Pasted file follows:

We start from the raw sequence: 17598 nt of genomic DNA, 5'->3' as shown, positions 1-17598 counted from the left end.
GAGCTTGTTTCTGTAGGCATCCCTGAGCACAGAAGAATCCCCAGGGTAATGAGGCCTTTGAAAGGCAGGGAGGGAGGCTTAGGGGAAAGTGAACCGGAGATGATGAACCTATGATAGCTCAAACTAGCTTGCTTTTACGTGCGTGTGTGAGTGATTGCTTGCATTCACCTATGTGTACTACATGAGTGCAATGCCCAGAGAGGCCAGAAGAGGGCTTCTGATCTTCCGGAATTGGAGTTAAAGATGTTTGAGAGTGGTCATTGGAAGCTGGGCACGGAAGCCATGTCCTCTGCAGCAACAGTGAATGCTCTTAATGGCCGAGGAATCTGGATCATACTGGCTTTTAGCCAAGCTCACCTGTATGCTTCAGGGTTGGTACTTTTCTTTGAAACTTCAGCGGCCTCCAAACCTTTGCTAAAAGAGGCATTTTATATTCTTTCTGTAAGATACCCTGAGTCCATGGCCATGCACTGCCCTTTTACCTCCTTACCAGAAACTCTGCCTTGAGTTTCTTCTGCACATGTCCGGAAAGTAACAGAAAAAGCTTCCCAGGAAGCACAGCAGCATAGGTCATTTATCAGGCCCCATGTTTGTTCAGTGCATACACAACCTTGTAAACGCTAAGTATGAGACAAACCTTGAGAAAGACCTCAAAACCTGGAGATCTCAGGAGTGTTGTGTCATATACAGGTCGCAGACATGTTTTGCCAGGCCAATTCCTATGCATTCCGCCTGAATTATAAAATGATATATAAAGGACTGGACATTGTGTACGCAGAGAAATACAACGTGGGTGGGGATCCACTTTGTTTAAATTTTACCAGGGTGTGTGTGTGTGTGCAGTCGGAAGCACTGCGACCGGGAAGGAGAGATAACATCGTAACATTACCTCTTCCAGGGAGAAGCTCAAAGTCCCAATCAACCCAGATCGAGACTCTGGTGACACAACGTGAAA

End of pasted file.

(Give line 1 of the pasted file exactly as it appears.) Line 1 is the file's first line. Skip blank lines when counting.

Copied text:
We start from the raw sequence: 17598 nt of genomic DNA, 5'->3' as shown, positions 1-17598 counted from the left end.